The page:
This is a caresheet for Crematogaster ashmeadi (The Acrobat Ant). I put it together for other hobbyists that wish to keep this species as well. Information in this caresheet was provided by my personal experience with this species. Other research and facts were provided by the University of Florida Entomology Department, Antwiki, and the University of Mississippi Entomological Museum. Please enjoy the caresheet below. Written by Michael Borden
Scientific Name: Crematogaster ashmeadi
Common Name(s): The Acrobat Ant
Average Size In Millimeters:
Workers are monomorphic within this species.
Native and widespread throughout the Southeastern United States.
Queen Founding Method:
Flights can occur from April into late August after a rainfall on warm humid evenings. Mating takes place while in flight and with only one male. Nuptial flights might be different in other states depending on weather conditions.
Primary Diet: Wild & Captive Colonies
Carbohydrates- Sugar water, maple syrup, honey, strawberry milk syrup, cookies, candies soda, fruit juices, insect honeydew, and extrafloral nectar. (Sugar loving species).
Proteins- Living & dead insects, protein syrups, hard boiled egg yolk, softened meats, and carrion. (Known predators of various wasp species).
Temperature In Captivity:
75-77 degrees farenheit for cool side, and 78-82 degrees fahrenheit for warm side is optimal. Crematogaster ashmeadi like a certain amount of heat for themselves and their brood. A 15 watt reptile heating cable applied to one side of the nest is sufficient for them. I dont recommend temperatures above 88 degrees due to chance of baking your ants. Half the nest should remain cool so the ants can adjust as needed.
Crematogaster ashmeadi require humidity for hydration, and proper growth of their brood. 40-50% humidity within one portion of the nest is sufficient. Water towers are great devices that provide both hydration and adequate moisture throughout the nest.
Crematogaster ashmeadi and other species of the genus Crematogaster all possess a stinger. They are also capable of biting which causes no harm to humans and pets. Their sting generally causes no pain, but some people might experience a minor annoyance at the sting site.
Difficulty Rating: Easy To Moderate
An easy species to keep for both beginners and experienced keepers. Novice keepers should be aware that colonies of this species can number well over several thousands, which might be overwhelming for them. Make sure formicarium is well sealed and escape proof.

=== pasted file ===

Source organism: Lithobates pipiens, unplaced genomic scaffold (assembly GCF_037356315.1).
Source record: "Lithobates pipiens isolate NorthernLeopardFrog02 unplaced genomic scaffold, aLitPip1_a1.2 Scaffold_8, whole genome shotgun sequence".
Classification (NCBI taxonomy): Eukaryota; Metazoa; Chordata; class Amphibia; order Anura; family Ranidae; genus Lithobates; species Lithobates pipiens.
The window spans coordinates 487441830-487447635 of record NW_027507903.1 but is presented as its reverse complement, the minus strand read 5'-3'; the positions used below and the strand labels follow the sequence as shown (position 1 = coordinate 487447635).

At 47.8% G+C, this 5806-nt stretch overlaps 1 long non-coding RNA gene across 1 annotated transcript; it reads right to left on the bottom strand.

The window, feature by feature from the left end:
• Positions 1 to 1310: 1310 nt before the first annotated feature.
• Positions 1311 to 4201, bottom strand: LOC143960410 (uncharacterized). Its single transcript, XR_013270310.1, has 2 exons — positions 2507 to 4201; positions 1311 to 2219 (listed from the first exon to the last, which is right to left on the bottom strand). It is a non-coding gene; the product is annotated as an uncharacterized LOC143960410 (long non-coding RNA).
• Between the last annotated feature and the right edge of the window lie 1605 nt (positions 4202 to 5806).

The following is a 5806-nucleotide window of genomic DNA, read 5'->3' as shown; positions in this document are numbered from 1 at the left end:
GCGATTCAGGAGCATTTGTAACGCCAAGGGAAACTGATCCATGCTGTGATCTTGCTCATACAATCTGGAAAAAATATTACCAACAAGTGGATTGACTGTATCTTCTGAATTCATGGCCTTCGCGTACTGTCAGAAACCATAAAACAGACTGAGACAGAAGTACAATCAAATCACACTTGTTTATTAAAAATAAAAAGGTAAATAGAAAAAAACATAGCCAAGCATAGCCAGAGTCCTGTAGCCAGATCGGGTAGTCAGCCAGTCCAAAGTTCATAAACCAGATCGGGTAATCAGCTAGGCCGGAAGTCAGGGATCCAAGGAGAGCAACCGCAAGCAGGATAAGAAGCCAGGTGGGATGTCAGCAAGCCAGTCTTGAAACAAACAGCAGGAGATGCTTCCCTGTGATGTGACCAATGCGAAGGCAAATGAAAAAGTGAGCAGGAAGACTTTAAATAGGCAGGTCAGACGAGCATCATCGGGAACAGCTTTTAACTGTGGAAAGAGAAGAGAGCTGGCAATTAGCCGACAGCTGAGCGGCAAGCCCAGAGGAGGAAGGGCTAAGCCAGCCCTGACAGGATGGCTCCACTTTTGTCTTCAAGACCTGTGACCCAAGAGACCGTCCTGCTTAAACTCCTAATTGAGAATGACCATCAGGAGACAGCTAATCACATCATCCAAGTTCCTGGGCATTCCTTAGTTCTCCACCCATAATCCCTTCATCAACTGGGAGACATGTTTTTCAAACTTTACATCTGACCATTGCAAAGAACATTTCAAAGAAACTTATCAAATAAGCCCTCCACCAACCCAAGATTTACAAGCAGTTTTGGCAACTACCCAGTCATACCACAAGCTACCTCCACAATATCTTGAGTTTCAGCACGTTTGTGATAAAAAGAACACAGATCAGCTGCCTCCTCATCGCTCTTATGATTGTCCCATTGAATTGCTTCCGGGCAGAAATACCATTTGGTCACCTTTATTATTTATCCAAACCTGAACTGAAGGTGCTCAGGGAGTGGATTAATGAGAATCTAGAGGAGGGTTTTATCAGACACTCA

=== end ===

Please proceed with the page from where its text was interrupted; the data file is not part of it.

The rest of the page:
1. Acrobat Ants are easily identified by their heart-shaped abdomens and unique ability to bend/raise their abdomens over their body. They perform this unique behavior when aggressively defending their nests or hunting prey.
2. Acrobat Ants participate in a form of mutualism called myrmecophytism (Beneficial relationship with trees/plants). In this form of mutualism, plants provide shelter and secreted food, while the ants provide the plants with protection from individuals that might consume them.
3. Ants of the genus Crematogaster are well known to prey upon various species of wasps and their larvae by conducting raids on their nests. Acrobat Ants have evolved very unique characteristics to detect the presence of prey. They have become sensitive to various chemical signals released by wasps and use these signals as cues in the location of their nesting sites.
4. Crematogaster ashmeadi are primarily an arboreal nesting species, but will also nest within the ground. Newly mated queens seek out abandoned termite and carpenter ant galleries to found their colony. They will also use other spaces dug out by various wood boring insects within a tree or rotting log.
5. Acrobat Ants will not tolerate other species of ants (even their own species). They will greatly swarm and fend off any intruding species from both their arboreal and ground nesting sites. Acrobat workers release a uniquely potent pheromone that causes other workers to swarm quickly and aggressively compared to other ant species.
6. Species within this genus might be considered by some as house invading pests. They can be found inside residential homes seeking out sugary foods on countertops, cabinets and around dishwashers.